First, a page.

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Having had two pretty uneventful pregnancies, we went into the third one with our thoughts turned towards how I would cope with two children while dealing with morning sickness and what the early days of having three children would be like. We didn't really consider that this pregnancy would be any different from the others. Obviously I knew that things could go wrong but assumed that this wouldn't be the case with me.
When at seven weeks, I started bleeding, my views changed. I knew I was losing the baby. People kept saying that some women bleed in pregnancy and go on to have healthy babies but I kept saying that I just felt I was losing the baby. At eight weeks, after numerous hospital appointments, I learned that I had miscarried.
Obviously we have been sad but it really has made us look at what we already have and be grateful for it. We have two lovely young boys and are a strong family unit. God knew this would happen to us and to our child but also knew we would be strong enough to be ok.
The miscarriage has set my husband thinking of heaven and how any child who didn't get a chance at life or who didn't live to be old enough to hear about Jesus would be there being loved by God. I began to think about how good can come of these things on earth.
I think we will have more understanding now of people who have been through similar things. We know something of a new kind of sadness we haven't had to deal with before.
I am learning to adjust my thinking from assuming I would be pregnant until the summer and then be blessed with a new baby to being not pregnant again with just two children. This is an ongoing process and the sadness keeps hitting me in waves. I hadn't realised how much time I had spent planning and thinking through the age gaps of my three children and how it would fit into other things we had planned for the year and even thinking of names, until I had to begin to undo it all again.
From the experience we have had, I would say that telling some trusted people what was going on was one of the best things we did. I miscarried quite early in the pregnancy so most people didn't know I was even pregnant until things had gone wrong. Those people we did tell prayed for us and rang and emailed to find out how things were going, remembered appointments and prayed through them, brought meals round, offered to have our children and were generally very loving. The fact that I remained so calm through it all is testament to the prayers of those people.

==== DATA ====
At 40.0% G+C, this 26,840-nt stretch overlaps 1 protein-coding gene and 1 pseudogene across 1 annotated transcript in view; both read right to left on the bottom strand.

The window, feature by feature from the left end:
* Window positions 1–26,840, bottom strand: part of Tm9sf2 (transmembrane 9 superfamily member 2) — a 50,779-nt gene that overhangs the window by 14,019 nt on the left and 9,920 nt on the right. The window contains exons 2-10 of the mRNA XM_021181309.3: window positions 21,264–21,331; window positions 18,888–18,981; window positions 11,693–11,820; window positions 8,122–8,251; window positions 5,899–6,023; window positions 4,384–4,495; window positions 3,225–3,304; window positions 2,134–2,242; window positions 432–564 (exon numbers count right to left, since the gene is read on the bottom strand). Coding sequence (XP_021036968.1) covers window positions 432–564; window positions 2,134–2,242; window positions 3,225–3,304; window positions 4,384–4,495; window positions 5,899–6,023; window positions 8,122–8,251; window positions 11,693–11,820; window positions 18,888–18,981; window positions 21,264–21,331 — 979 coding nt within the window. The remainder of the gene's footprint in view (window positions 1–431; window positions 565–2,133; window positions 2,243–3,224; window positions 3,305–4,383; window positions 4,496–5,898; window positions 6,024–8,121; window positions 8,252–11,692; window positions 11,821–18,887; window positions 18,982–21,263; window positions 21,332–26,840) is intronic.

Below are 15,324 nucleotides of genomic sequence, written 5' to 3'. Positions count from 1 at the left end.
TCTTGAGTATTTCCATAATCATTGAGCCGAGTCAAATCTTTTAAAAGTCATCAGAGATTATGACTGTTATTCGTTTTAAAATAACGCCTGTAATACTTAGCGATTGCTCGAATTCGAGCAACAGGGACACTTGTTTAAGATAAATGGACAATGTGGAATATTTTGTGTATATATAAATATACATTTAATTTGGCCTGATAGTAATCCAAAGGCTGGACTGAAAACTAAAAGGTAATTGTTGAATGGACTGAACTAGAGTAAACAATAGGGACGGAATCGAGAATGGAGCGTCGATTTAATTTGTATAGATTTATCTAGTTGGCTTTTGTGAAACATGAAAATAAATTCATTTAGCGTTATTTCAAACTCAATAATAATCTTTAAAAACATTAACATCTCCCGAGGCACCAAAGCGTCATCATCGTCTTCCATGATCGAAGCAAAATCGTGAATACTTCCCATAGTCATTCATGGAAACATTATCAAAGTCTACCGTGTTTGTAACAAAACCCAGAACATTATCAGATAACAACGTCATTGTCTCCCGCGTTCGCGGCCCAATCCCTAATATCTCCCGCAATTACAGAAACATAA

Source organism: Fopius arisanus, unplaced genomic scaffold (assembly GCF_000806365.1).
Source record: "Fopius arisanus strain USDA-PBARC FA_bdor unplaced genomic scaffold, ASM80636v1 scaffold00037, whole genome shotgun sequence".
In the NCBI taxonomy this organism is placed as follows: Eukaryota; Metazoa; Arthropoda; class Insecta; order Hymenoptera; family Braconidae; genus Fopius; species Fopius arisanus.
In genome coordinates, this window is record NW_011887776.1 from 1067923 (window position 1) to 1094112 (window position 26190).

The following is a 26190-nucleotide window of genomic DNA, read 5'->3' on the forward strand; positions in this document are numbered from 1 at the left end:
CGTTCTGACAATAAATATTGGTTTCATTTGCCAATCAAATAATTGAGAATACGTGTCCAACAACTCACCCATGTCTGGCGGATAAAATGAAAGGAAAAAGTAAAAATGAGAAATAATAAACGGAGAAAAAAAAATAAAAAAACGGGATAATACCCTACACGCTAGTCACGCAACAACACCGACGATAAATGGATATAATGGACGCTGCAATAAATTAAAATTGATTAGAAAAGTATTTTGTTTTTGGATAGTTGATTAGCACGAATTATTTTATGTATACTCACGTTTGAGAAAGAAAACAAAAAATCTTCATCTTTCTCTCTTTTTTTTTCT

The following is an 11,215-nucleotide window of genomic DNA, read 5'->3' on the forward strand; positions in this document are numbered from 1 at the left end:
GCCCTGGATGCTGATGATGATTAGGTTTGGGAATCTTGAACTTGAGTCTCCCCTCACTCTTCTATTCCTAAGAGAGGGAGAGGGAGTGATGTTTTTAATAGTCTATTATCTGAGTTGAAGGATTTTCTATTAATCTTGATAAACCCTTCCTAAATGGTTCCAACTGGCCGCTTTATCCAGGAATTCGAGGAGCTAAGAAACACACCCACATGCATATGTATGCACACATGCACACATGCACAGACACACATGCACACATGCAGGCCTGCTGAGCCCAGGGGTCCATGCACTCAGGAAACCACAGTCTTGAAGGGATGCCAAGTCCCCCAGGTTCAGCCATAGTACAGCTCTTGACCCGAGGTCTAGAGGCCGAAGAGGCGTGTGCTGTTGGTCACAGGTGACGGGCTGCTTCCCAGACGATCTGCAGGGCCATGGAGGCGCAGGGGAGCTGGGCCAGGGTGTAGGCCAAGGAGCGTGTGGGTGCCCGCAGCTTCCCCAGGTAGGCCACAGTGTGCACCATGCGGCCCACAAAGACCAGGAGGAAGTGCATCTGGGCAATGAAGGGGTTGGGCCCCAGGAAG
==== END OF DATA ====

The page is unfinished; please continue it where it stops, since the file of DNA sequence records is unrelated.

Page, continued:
Also, ask questions of the medical staff who are dealing with you. Don't be left in the dark. Whether the signs are good or bad, if you know about them, you can begin to deal with them. You don't need to be in great pain or to be bleeding heavily to ring the number they give you, you can just ring with the questions you have formulated since you have been home.
People have been saying to us that we can always try to have another baby. This is well meant but difficult to take sometimes. It feels a bit dismissive of the fact that we did want the baby that we had. Having said that, though, it is the only slightly encouraging thing I can think of that you could say to someone in my position. For this reason I don't feel badly towards people who do say it, as I'm not sure I wouldn't say it to someone myself.
When my dad died, I did feel that people were only sympathetic for so long and then, after a comparatively miniscule time, expected me to be myself again. After almost five years I still consider myself to be grieving but many people gave me a couple of months before they started wondering why I was sad and still finding things hard. For someone who has had a miscarriage, the allotted time to feel sad is so much shorter. I would encourage people to be gentle with people in this situation for some time.
Most people have assumed, after a short while, that I am ok again unless I show myself to be otherwise. This, I'm sure, is partly because they don't know what to say to me about it and so if I am smiling they just feel relieved that I am 'fine'. Someone who I knew had been through more than one miscarriage just gave me a hug and that said it all really. 'I know you are hurting and sad and I've been there too.'
My main resource has been talking to other women. You just have to mention losing a baby in a group of women and you find that so many other people have been there too or know stories of other people in similar situations. Just knowing that other people have been there is comforting.
The Miscarriage Association have a lovely website. It is very supportive and has a lot of information about everything to do with miscarriage. They aim to deal with not only the factual side of things but to provide support for people in a situation that can be isolating. They also have support groups set up around the country, details of which are also on the website.